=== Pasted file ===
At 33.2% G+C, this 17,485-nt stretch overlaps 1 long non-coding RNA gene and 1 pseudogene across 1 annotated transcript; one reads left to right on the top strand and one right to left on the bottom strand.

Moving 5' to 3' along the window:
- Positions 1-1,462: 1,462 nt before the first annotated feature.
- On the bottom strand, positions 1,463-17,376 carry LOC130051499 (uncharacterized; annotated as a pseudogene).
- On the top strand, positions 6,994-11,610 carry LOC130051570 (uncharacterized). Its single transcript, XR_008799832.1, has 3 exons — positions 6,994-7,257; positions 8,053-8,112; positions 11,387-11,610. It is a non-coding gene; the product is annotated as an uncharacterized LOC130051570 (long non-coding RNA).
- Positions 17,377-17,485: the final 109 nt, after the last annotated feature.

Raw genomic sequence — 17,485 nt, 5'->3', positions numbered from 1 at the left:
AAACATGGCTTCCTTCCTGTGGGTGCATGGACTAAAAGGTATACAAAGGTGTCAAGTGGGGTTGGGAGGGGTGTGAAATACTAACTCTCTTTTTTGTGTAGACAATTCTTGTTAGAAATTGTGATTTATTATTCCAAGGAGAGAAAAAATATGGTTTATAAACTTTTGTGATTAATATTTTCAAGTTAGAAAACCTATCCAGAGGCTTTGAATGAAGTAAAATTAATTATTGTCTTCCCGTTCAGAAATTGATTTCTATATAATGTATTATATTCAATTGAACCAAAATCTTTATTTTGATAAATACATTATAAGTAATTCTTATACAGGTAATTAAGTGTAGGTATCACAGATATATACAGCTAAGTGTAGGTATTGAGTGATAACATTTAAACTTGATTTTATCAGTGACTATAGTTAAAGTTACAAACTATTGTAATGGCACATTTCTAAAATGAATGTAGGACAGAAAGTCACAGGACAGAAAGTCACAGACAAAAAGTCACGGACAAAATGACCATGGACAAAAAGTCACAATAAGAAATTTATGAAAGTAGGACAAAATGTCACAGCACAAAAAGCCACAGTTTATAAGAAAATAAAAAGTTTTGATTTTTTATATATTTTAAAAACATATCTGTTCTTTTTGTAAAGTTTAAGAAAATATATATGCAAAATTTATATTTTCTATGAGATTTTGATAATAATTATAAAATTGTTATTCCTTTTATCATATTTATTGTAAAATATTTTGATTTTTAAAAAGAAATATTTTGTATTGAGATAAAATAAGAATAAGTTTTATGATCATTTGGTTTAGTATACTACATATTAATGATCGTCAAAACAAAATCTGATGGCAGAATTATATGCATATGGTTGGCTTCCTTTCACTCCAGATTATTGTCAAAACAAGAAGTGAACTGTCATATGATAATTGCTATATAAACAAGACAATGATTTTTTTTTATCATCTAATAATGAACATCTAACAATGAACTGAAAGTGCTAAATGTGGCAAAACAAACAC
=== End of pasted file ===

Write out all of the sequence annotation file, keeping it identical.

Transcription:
At 33.2% G+C, this 17,485-nt stretch overlaps 1 long non-coding RNA gene and 1 pseudogene across 1 annotated transcript; one reads left to right on the top strand and one right to left on the bottom strand.

Moving 5' to 3' along the window:
- Positions 1-1,462: 1,462 nt before the first annotated feature.
- On the bottom strand, positions 1,463-17,376 carry LOC130051499 (uncharacterized; annotated as a pseudogene).
- On the top strand, positions 6,994-11,610 carry LOC130051570 (uncharacterized). Its single transcript, XR_008799832.1, has 3 exons — positions 6,994-7,257; positions 8,053-8,112; positions 11,387-11,610. It is a non-coding gene; the product is annotated as an uncharacterized LOC130051570 (long non-coding RNA).
- Positions 17,377-17,485: the final 109 nt, after the last annotated feature.

Raw genomic sequence — 17,485 nt, 5'->3', positions numbered from 1 at the left:
AAACATGGCTTCCTTCCTGTGGGTGCATGGACTAAAAGGTATACAAAGGTGTCAAGTGGGGTTGGGAGGGGTGTGAAATACTAACTCTCTTTTTTGTGTAGACAATTCTTGTTAGAAATTGTGATTTATTATTCCAAGGAGAGAAAAAATATGGTTTATAAACTTTTGTGATTAATATTTTCAAGTTAGAAAACCTATCCAGAGGCTTTGAATGAAGTAAAATTAATTATTGTCTTCCCGTTCAGAAATTGATTTCTATATAATGTATTATATTCAATTGAACCAAAATCTTTATTTTGATAAATACATTATAAGTAATTCTTATACAGGTAATTAAGTGTAGGTATCACAGATATATACAGCTAAGTGTAGGTATTGAGTGATAACATTTAAACTTGATTTTATCAGTGACTATAGTTAAAGTTACAAACTATTGTAATGGCACATTTCTAAAATGAATGTAGGACAGAAAGTCACAGGACAGAAAGTCACAGACAAAAAGTCACGGACAAAATGACCATGGACAAAAAGTCACAATAAGAAATTTATGAAAGTAGGACAAAATGTCACAGCACAAAAAGCCACAGTTTATAAGAAAATAAAAAGTTTTGATTTTTTATATATTTTAAAAACATATCTGTTCTTTTTGTAAAGTTTAAGAAAATATATATGCAAAATTTATATTTTCTATGAGATTTTGATAATAATTATAAAATTGTTATTCCTTTTATCATATTTATTGTAAAATATTTTGATTTTTAAAAAGAAATATTTTGTATTGAGATAAAATAAGAATAAGTTTTATGATCATTTGGTTTAGTATACTACATATTAATGATCGTCAAAACAAAATCTGATGGCAGAATTATATGCATATGGTTGGCTTCCTTTCACTCCAGATTATTGTCAAAACAAGAAGTGAACTGTCATATGATAATTGCTATATAAACAAGACAATGATTTTTTTTTATCATCTAATAATGAACATCTAACAATGAACTGAAAGTGCTAAATGTGGCAAAACAAACAC